Dumbbell Nebula by homcavobservatory Via Flickr: The Dumbbell Nebula (Messier 27) - is a ‘planetary nebula’ (i.e. a star in the process of dying) lying approximately 1350 light-years from Earth and spanning about 3 light-years in diameter, One of the larger and brighter planetary nebulae, it can be found in the constellation of Vulpecula. The first planetary nebula ever discovered (by Charles Messier in 1764), the central star is the largest white dwarf known and among those with the highest surface temperature (i.e. 85,000 K (as opposd to 5,778 K for our Sun)).
Image Details: Taken by Jay Edwards at the HomCav Observatory using a (1970) 8-inch, f/7 Criterion reflector, connected to a Celestron coma corrector and Canon 700D DSLR; riding on a Losmandy G-11 dual-axis drive mount autoguided using an Orion Starshoot thru an 80 MM Celestron short-tube refractor, controlled by PhD 2.0. This image is our first test using this autoguided system and has been resized down here to HD resolution and the bit depth lowered from 16 to 8 bits per channel to reduce the file size.
The Infantry Automatic Rifle (IAR) was one of Colt’s entries into the program of the same name to replace the M249 SAW’s in the USMC’s inventory. Colt’s rifle lost the bid to the H&K 416 which would later be designated the M27 IAR. The massive bulk in the handguard is actually a heat sink designed to help cool the rifle during full-auto use. The Colt IAR is in use with the Mexican military and a few of the uppers were available on the U.S market when Colt filed for bankruptcy and sold off inventory. Note the Armatac 150 round drum. (GRH)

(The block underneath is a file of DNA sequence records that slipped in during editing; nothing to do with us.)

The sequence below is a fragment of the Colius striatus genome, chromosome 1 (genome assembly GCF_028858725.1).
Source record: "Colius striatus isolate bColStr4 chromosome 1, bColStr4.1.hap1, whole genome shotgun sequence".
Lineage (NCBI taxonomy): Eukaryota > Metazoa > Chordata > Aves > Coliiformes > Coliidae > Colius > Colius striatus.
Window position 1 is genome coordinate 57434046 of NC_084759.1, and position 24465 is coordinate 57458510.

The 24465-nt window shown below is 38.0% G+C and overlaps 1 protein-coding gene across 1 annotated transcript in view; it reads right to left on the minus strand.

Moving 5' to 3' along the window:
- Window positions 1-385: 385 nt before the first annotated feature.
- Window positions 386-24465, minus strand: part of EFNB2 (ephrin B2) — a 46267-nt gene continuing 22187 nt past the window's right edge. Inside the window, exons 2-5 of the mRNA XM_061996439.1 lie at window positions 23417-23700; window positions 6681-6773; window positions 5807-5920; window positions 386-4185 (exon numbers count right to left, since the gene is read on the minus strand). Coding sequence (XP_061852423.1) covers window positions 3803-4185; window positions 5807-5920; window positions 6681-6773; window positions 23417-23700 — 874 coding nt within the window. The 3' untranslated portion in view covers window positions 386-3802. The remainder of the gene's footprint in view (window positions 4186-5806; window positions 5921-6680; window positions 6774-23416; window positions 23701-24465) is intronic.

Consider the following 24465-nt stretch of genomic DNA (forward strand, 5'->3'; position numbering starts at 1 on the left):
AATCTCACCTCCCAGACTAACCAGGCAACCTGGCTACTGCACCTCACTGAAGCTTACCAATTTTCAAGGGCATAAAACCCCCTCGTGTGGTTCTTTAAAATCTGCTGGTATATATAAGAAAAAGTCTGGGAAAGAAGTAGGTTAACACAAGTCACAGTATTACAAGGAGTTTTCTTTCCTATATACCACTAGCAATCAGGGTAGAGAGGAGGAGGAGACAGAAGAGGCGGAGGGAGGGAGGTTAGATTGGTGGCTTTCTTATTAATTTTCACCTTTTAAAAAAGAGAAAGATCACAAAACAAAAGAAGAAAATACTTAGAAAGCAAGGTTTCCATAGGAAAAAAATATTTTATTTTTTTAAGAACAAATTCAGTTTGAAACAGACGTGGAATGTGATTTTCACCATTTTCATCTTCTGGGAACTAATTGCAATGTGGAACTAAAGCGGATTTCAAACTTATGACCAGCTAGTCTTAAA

A lightweight weapon firing 5.56 NATO currently in the process of being procured by the US Marine Corps and intended to enhance an automatic rifleman’s maneuverability. Based on the Heckler & Koch HK416, the IAR is classified by the Corps as a Squad Automatic Weapon and, according to Marine Brass, will be replacing a portion of the M249 light machine guns.
The Dumbbell Nebula aka M27 is a planetary nebula, the type of nebula our Sun will produce when nuclear fusion stops in its core. M27 is one of the brightest planetary nebulae in the sky, and can be seen toward the constellation of the Fox (Vulpecula) with binoculars. It takes light about 1,000 years to reach us from M27, shown above in colors emitted by hydrogen and oxygen.
The first hint of what will become of our Sun was discovered inadvertently in 1764. At that time, Charles Messier was compiling a list of diffuse objects not to be confused with comets. The 27th object on Messier’s list, now known as M27 or the Dumbbell Nebula, is a planetary nebula, the type of nebula our Sun will produce when nuclear fusion stops in its core. M27 is one of the brightest planetary nebulae on the sky, and can be seen toward the constellation of the Fox (Vulpecula) with binoculars. It takes light about 1000 years to reach us from M27, shown above in colors emitted by hydrogen and oxygen.
Understanding the physics and significance of M27 was well beyond 18th century science. Even today, many things remain mysterious about bipolar planetary nebula like M27, including the physical mechanism that expels a low-mass star’s gaseous outer-envelope, leaving an X-ray hot white dwarf.